Oil - correct type and consumption

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Oil - correct type and consumption

Post by Naz » Tue Jan 18, 2011 1:16 pm

There are various reports about stupendously high oil consumption for the RX8. This is a myth. It does not use any more oil than any other sports car does. In fact the benefit is that it doesn’t use the expensive stuff. With discounts through the club you can usually get about 4 litres for about £25.

Oil consumption will be around 500ml for every 1,000 miles. But keep in mind that the harder you drive the more it will use. It is best to check your oil on every second fuel fill up until you get an idea of how much you are using.

Correct oil is 5w-30 semi-synthetic. In fact semi-synthetic, synthetic blend and part-synthetic all mean the same thing. However, DO NOT USE FULLY SYNTHETIC. Many members on the club use Fuchs Titan XTR 5w-30, as well as the Mazda recommended Dexelia.

The scale on the dipstick is non-linear due to the shape of the sump.
This is what the dots mean. A US Quart is just under 1L
Image

More questions on oil are answered here http://www.rx8ownersclub.co.uk/forum/vi ... =29&t=3711
Last edited by Naz on Sat Aug 27, 2011 5:26 pm, edited 2 times in total.
Reason: Added dipstick diagram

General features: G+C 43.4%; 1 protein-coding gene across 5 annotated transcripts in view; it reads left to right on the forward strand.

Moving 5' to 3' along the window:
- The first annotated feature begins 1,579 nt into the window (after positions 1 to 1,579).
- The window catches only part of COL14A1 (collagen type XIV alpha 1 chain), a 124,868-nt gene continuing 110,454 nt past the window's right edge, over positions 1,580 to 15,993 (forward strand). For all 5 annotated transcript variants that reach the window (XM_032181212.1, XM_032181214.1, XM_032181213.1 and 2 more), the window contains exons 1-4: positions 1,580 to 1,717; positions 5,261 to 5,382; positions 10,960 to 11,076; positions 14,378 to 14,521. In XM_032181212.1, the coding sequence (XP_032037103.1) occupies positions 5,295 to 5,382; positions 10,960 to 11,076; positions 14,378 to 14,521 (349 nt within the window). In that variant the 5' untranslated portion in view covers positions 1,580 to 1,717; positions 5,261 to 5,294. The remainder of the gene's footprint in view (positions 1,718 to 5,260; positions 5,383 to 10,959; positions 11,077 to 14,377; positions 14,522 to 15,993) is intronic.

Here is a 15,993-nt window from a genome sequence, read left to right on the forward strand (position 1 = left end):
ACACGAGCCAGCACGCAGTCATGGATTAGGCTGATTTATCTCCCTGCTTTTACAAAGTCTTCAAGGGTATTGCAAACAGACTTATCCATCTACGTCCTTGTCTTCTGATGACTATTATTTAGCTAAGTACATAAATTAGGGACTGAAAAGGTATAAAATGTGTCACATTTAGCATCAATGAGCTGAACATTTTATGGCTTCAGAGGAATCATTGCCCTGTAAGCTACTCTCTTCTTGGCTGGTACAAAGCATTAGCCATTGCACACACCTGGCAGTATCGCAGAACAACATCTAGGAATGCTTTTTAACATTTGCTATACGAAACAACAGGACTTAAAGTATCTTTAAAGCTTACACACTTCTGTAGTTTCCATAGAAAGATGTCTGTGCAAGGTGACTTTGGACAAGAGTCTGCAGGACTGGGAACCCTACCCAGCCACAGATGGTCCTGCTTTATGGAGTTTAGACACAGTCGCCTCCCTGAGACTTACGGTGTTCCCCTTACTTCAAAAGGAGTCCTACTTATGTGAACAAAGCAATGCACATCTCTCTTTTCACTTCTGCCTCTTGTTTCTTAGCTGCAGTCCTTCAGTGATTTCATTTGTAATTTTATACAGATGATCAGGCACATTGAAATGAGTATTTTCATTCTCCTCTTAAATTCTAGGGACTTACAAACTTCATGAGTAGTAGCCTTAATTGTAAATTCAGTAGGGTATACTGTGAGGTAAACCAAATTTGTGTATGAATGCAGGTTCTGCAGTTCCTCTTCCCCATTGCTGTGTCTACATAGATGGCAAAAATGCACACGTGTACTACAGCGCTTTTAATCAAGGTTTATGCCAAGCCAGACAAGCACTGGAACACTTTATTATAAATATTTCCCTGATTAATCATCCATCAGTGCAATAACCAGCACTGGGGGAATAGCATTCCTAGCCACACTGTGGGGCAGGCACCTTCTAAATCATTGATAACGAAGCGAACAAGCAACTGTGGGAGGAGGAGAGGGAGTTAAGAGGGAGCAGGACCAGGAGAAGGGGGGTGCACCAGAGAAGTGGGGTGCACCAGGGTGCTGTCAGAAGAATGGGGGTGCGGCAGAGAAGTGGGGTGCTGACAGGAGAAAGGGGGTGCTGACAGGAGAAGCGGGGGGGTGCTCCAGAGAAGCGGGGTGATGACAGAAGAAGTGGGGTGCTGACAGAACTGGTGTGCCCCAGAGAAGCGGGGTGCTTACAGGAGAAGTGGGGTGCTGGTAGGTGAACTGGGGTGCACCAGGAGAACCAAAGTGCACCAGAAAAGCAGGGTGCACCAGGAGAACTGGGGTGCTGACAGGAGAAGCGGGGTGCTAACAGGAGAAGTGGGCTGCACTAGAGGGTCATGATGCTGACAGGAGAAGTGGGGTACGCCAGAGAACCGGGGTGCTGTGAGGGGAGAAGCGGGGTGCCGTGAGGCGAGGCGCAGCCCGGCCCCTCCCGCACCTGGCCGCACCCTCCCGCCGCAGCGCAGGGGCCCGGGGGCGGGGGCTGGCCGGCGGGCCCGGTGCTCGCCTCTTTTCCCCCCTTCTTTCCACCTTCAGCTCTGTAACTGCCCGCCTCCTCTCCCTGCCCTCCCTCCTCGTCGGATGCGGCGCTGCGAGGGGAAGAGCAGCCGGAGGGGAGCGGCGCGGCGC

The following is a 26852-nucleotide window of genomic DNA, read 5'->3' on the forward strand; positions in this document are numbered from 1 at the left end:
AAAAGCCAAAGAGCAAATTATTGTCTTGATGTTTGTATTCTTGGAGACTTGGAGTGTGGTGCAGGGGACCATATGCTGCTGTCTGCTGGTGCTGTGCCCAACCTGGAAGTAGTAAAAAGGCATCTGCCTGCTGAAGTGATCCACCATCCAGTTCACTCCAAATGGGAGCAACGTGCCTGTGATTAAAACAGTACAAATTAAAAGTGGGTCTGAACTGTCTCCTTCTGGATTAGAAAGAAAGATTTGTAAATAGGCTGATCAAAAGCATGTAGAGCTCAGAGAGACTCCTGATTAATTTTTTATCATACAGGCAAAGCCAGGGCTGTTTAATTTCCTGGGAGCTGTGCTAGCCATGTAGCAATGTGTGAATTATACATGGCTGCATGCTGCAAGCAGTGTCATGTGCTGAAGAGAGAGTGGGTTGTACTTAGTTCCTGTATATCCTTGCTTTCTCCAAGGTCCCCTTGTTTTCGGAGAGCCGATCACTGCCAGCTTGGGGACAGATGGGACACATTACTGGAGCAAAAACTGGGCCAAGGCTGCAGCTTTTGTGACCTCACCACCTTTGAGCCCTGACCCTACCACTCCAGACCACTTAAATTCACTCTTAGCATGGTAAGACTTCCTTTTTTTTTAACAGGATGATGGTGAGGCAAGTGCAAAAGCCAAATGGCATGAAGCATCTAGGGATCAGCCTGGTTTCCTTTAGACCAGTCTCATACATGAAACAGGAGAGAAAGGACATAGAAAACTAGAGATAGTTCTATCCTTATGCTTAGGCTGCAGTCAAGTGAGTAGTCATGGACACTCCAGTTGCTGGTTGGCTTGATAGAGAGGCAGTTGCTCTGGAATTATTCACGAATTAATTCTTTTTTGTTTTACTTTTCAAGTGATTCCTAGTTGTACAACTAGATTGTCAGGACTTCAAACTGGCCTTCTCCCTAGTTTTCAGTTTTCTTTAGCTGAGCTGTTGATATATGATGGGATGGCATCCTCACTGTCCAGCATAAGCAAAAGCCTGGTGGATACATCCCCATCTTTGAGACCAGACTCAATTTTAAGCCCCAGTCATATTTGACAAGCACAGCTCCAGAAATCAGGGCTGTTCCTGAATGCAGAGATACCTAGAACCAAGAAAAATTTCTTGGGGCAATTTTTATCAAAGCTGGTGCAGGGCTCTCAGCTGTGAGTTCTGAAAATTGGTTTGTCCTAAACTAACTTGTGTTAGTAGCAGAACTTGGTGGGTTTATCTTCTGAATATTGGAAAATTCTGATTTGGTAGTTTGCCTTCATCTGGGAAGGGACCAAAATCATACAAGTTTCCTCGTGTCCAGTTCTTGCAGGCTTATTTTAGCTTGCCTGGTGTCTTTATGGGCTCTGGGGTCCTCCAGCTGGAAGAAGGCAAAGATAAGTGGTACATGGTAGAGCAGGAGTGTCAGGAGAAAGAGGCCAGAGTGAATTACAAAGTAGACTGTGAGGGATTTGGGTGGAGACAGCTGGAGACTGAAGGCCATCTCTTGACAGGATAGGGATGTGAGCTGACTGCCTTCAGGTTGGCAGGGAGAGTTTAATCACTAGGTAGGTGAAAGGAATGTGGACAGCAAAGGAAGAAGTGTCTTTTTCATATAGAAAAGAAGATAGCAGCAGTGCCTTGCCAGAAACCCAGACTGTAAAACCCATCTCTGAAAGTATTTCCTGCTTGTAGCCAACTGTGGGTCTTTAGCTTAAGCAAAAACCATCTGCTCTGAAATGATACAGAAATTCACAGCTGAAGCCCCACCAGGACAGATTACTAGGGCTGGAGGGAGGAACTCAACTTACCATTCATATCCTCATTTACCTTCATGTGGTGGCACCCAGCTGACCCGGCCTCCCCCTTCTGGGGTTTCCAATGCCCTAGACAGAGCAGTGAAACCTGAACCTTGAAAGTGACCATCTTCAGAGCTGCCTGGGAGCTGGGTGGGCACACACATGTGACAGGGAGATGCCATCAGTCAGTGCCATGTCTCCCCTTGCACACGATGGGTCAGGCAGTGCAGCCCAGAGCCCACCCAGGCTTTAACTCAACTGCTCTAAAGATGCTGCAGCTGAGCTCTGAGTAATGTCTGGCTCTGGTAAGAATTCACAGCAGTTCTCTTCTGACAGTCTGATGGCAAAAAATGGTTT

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Re: Oil - correct type and consumption

Post by warpc0il » Wed Mar 02, 2011 2:27 pm

Engine Oil Capacity
  • Oil replacement 3.3L
    Oil and filter replacement 3.5L
    Engine holds 4.7L
    Engine fitted with single cooler 5.8L
    Engine fitted with twin coolers 6.7L (All EU Models)
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Re: Oil - correct type and consumption

Post by warpc0il » Wed Mar 23, 2011 11:15 pm

Engine flush isn't recommended for the Renesis for three reasons;
- chemicals in engine flush damage the rotor side seals.
- oil is injected into the compression chambers but engine flush isn't designed to burn.
- the engine and coolers hold 6.7L but only 3.5L get changed each time, so the flush doesn't come out on the next change.
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Re: Oil - correct type and consumption

Post by warpc0il » Tue Mar 27, 2012 6:44 pm

Mazda (Japan) published the Service Schedule before Mazda (UK) decided to specify dual oil coolers as standard for UK models - for marketing rather than engineering reasons